Fishermen’s lives at Musée de France de Berck sur Mer

TEXT: XANDRA BOERSMA | PHOTOS © MUSÉE DE FRANCE DE BERCK-SUR-MER

Wandering through the sand dunes at Berck-sur-Mer on France’s Northern ‘Opal’ Coast, one of the largest shallow water marinas in France and renowned for its marine observation opportunities and community of seals, it is not hard to see why this town was once a favourite of Manet and other artists.

The extraordinary body of work created by the followers of Manet can be seen at the Musée de France de Berck-sur-Mer, just a few yards from the beach. The museum houses the best permanent collections of 19th century sea paintings in the Hauts de France region, as well as a separate collection of fishermen’s portraits unparalleled elsewhere in the country. There are also temporary exhibitions offering a fascinating insight into the lives of these communities, such as the current show of paintings of fishermen’s wives.

So how did Berck-sur-Mer become such a magnet for artists? More than a hundred painters, including Manet and Boudin, came for working in the open air, and some of them even established themselves here, such as Francis Tattegrain, Charles Roussel, Jan Lavezzari, Marius Chambon and Eugène Trigoulet. They were all entranced by the foreshore filled with fishermen and boats. Painters of the so called Berck School illustrated the daily lives of the fishing community in extraordinary detail, portraying their daily preparations for sailing, the departure and return of the boats and fishing at sea.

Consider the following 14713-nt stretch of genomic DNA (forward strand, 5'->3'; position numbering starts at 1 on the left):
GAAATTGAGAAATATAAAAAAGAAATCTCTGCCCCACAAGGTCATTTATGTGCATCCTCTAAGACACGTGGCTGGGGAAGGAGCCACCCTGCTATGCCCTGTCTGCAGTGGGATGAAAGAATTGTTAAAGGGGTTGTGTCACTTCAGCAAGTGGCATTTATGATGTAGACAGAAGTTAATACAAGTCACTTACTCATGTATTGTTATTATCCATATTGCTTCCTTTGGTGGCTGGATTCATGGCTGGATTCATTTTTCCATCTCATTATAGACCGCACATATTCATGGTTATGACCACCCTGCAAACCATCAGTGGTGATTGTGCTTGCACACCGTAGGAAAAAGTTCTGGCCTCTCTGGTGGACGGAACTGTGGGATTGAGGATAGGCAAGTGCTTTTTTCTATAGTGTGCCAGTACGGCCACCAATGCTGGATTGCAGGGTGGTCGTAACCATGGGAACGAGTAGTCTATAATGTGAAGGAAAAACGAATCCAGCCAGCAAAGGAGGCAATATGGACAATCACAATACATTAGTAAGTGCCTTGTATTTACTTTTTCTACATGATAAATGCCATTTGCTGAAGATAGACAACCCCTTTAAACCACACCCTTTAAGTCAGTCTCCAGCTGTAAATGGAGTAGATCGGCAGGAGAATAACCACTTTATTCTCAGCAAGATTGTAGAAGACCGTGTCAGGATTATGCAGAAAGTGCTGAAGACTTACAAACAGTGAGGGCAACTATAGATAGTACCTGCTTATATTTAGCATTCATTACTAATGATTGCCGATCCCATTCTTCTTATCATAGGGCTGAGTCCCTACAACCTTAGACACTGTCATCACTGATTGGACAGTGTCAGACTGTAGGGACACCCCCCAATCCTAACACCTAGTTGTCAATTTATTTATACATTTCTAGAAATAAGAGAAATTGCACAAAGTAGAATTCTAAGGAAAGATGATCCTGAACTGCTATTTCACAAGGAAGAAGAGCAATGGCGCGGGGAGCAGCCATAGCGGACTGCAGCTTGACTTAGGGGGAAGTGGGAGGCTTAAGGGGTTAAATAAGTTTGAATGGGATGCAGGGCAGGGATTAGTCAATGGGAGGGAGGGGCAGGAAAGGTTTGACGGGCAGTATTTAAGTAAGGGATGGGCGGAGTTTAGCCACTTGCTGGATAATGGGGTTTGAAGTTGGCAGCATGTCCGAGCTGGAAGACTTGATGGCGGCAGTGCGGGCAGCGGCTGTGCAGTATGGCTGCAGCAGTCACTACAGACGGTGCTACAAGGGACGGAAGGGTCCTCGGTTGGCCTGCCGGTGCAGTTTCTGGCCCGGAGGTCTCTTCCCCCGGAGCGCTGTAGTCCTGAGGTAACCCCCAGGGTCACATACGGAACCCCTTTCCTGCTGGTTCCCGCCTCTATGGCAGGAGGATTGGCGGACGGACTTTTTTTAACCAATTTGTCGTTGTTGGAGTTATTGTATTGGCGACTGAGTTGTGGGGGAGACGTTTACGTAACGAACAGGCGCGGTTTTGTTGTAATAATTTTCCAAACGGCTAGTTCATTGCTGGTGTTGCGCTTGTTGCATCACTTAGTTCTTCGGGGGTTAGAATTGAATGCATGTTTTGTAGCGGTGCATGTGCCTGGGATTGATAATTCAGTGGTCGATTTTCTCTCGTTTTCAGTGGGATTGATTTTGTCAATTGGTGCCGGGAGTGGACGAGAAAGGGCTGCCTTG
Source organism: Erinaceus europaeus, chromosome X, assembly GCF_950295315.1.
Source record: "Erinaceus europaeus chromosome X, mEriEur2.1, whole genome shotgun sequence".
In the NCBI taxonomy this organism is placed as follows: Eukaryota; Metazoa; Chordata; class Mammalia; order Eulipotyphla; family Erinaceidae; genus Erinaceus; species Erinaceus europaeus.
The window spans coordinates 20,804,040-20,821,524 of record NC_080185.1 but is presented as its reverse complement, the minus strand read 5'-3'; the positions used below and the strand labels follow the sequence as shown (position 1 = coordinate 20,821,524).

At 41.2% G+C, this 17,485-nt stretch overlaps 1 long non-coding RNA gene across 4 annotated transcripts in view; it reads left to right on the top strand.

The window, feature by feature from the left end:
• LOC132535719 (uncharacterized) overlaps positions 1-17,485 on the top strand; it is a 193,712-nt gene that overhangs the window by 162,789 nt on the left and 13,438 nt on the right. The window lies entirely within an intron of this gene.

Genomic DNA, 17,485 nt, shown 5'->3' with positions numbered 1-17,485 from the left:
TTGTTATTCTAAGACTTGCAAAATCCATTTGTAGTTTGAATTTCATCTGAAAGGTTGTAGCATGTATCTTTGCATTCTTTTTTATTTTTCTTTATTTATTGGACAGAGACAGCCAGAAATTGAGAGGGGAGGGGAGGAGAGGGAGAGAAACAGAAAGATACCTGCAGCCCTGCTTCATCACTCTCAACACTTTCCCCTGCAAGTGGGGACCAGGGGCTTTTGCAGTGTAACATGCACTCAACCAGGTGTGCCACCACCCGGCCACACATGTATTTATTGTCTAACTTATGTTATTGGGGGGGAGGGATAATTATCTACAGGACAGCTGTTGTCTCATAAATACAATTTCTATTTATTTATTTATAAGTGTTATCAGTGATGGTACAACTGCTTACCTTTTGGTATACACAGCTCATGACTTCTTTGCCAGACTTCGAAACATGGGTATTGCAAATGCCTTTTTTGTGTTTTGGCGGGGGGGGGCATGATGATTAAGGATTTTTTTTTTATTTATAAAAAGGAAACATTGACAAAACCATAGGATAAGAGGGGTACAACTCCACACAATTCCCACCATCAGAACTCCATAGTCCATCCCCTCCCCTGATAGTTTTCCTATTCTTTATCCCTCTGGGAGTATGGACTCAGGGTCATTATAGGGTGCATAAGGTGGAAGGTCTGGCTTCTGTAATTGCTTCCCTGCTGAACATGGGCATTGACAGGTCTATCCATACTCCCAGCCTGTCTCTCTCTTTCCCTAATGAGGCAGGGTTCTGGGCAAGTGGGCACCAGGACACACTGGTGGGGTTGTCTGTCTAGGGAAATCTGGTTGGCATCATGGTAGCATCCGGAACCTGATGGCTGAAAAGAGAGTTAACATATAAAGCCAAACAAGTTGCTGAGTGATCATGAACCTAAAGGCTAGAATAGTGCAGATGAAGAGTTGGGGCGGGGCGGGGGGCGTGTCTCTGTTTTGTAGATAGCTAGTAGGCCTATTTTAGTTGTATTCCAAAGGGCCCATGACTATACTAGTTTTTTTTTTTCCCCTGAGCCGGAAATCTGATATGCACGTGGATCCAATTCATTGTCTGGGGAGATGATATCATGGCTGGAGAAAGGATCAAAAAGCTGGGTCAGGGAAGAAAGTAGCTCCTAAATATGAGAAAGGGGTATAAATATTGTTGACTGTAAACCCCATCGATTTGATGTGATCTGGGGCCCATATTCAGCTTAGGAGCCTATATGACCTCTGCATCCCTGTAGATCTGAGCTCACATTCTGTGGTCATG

With their colourful traditional costumes, the fishermen’s wives proved as much of an inspiration to the painters as their husbands, and the current exhibition, open until 22 October, features more than 100 paintings and studies of the women’s daily business and domestic chores. Tattegrain and his pupil Charles Roussel also completed an extraordinary series of 92 portraits of old sailors and fishermen’s wives in the Maritime Asylum, which is unique in 19th century painting.

In addition to the 19th century and contemporary art, the museum is also home to a permanent collection of archaeological discoveries. The highlight is two rooms of jewellery from the 6th and 7th century Merovingian dynasty, which form one of the most impressive collections in the region.

Musée de France de Berck sur Mer is open from 10.00 to 12.00 and from 15.00 to 18.00 from September to June (closed on Monday mornings and Tuesdays).

Admission, including the permanent collections and temporary exhibitions, is €3.50 and free on the first Sunday of every month.

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